All was in vain. Convinced that defeat was inevitable, Hume wrote to Archibald Stewart in the attempt “to disengage myself from my friends in Edinburgh”; and Stewart “very frankly and kindly allow’d me my liberty of choice…” So on 1 June Hume asked Henry Home to withdraw his candidacy, provided his supporters agreed. “I can now laugh,” he added, “at the Malice of those who intended to do me an Injury, without being able to reach me.” But this letter arrived too late for the Council meeting of 5 June, when, according to Hume, “the matter was brought to an issue, and by the cabals of the Principal, the bigotry of the clergy, and the credulity of the mob, we lost it.” In the official language of its Minutes, the Town Council, “being satisfied that Mr William Cleghorn merchant burgess of Edinburgh (who has had the Care and Teaching of Doctor Pringles Class these three years past, and is otherwise well Recommended) is sufficiently qualified to discharge the Duty of that office,” duly elected the said Mr Cleghorn “to be Professor of Pneumaticks and morale Philosophy in this Citys university ad vitam aut Culpam” At the next meeting on 19 June, Cleghorn accepted the post and was sworn in. An academic question was settled.

Four days before Hume had commented to Henry Home: “I have indeed a great Regard as well as Sense of Gratitude for Mr Couts, & am heartily sorry he shou’d have been defeated by a Pack of Scoundrels, tho it was entirely by his own Fault.” What Hume was not aware of was that Coutts had been not only inept but actually faithless. Arbuthnot, the “informer” spells out to Tweeddale Coutts’s shifting strategy:

The man Mr Coutts first Sett up was Mr Home a Son of Ninewalls; when he found that he could not carry him then Mr Law whose father [William] had formerly been prophessor [1708–29] was Sett up and when that could not be brought to bear as his Last Shift, he sett up principal Wishart, though he by no means Liked the man, yett he judged him the only person that could defeat his opposers and therefor sett him up but yesterday when the affair came to be determined he had only twelve of the Councill for him and Mr Cleghorn had nineteen….

So much for politics—and friendship.

“I never was very fond of this Office of which I have been disappointed, on account of the Restraint, which I forsaw it wou’d have impos’d on me.” Hume’s last words on the (p.162) Edinburgh chair strike me, regrettably, as sour grapes, for he had not really learnt his lesson. Academic life, under a principal who had opposed his election and with an antagonistic clergy denouncing him from the pulpit, could never have been calm or lasting. Astonishingly, Hume was willing to stand in 1751 for the Logic Chair at Glasgow University, but happily for his peace of mind, with the same result. (Edinburgh’s greatest non-Professor is now vindicated by the David Hume Tower in George Square.)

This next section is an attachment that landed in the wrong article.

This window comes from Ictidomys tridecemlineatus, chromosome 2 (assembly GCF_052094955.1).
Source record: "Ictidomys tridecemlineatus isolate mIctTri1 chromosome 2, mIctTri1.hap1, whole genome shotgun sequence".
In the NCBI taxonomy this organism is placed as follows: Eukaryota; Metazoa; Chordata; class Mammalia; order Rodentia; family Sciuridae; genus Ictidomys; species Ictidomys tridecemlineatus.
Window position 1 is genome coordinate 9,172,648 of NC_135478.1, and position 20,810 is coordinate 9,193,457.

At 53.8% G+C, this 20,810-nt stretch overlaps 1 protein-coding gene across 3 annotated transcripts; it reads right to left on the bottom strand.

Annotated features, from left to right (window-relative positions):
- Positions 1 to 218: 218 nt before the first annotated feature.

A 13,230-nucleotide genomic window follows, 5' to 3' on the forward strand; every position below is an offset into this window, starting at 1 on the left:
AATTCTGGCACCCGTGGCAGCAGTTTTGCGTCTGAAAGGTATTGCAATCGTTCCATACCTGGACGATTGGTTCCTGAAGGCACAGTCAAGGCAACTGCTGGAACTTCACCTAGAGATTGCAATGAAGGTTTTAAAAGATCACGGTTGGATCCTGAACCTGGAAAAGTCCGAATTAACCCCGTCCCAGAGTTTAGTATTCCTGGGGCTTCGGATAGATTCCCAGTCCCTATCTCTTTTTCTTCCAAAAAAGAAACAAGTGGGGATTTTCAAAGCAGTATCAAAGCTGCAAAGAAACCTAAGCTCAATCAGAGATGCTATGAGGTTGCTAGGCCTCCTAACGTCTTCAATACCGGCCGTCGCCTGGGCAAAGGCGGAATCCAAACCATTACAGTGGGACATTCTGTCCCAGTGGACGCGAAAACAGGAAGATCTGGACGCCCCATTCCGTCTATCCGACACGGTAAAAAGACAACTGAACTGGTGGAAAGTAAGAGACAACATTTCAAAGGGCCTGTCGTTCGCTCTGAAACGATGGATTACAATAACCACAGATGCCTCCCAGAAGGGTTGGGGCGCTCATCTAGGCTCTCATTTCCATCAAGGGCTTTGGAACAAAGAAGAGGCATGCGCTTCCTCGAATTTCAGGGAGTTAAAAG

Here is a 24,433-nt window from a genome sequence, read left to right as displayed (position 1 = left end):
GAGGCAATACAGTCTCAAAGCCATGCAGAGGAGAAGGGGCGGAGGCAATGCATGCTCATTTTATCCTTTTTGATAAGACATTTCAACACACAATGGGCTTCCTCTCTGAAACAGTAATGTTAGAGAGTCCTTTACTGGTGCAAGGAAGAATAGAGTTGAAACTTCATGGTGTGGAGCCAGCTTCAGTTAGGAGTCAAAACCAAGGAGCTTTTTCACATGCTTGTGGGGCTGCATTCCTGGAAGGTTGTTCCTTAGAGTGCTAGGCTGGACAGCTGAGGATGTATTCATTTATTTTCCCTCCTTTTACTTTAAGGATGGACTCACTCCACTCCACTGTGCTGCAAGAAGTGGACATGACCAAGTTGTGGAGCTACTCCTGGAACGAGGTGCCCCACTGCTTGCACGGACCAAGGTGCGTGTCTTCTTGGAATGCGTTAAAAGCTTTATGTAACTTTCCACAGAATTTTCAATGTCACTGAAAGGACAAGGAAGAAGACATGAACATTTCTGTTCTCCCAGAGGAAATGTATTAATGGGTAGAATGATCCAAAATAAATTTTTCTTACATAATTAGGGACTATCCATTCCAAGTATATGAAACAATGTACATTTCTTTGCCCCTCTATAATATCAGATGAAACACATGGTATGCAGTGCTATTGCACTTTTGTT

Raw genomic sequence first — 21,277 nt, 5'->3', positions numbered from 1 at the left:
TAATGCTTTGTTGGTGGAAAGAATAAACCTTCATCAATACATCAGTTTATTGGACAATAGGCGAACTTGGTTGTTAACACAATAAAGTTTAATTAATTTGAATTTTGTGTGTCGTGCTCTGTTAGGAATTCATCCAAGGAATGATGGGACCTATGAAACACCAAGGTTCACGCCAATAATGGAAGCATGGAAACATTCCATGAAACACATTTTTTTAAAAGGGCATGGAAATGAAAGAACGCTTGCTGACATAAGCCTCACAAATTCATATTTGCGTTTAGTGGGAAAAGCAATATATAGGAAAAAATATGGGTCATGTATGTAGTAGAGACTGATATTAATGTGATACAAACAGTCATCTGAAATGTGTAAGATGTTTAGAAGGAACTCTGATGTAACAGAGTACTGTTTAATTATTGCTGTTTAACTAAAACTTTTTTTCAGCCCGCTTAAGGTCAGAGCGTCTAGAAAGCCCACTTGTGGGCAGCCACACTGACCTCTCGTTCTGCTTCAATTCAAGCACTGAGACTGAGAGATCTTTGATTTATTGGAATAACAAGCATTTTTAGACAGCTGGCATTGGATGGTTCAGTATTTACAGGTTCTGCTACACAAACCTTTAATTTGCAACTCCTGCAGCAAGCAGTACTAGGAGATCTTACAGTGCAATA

After Hume’s death, the debate raged in the press over certain events of his career. For the Edinburgh University chair, the affirmative side declared “he was eminently qualified…[and in that office] could have been of more service to his country than in any other.” The negative side waxed ironical: “Ye illiberal and narrow-minded men of the presbytery of Edinburgh, what hurt did you not do to your country, in depriving it of David Hume for professor of morality! What a blessed system of ethicks would he have instilled into our youth!”1

The episode of the Edinburgh chair was further evidence that the Treatise of Human Nature was never strictly dead. Its reputation branded the author as unfit to teach the young. An ill-fated work, it not only failed to interest thinkers capable of grasping its ideas, but it was beginning to be read by those who, without understanding it, could make trouble for the author. Hume’s feelings against the Treatise became so intense that, after rewriting some sections of it, he ultimately disowned it publicly. The Letter to a Gentleman contains the first disavowal: “I am indeed of Opinion, that the Author had better delayed the publishing of that Book; not on account of any dangerous Principles contained in it, but because on more mature Consideration he might have rendered it much less imperfect by further Corrections and Revisals.”

Baulked at the University, David Hume yet became an educator in 1745—at least, in name. Invited in January to be the tutor to the Marquess of Annandale, he left Edinburgh in February, in secrecy, “which I thought necessary for preserving my Interest there.” From Weldehall near St Albans, he directed the final stages of the campaign for the Edinburgh chair and lost it.

Notes:

(1) Carlyle, pp. 54–5.

(2) This and all otherwise unacknowledged quotations from the Town Council minutes are taken from the MS “Council Records,” VOLS, LXIV, LXV, under dates specified, in the City Chambers, Edinburgh.

(1) All succeeding quotations from letters of the “informers” to Lord Tweeddale are taken from NLS, MS 7076 (part of the Yester Papers).

(1) NHL, p. 15.

(1) David Hume: A Letter from a Gentleman to his Friend in Edinburgh (1745), edited, with detailed introduction, by Mossner and J. V. Price (Edinburgh 1967). The NLS acquired the pamphlet in 1966. See Textual Supplement.

(1) “An Account of the Life and Writings of the late David Hume,” in Annual Register, XIX (1776), 30; “Strictures on the Account of the Life and Writings of David Hume,” Weekly Magazine, XXXVIII (1777), 291.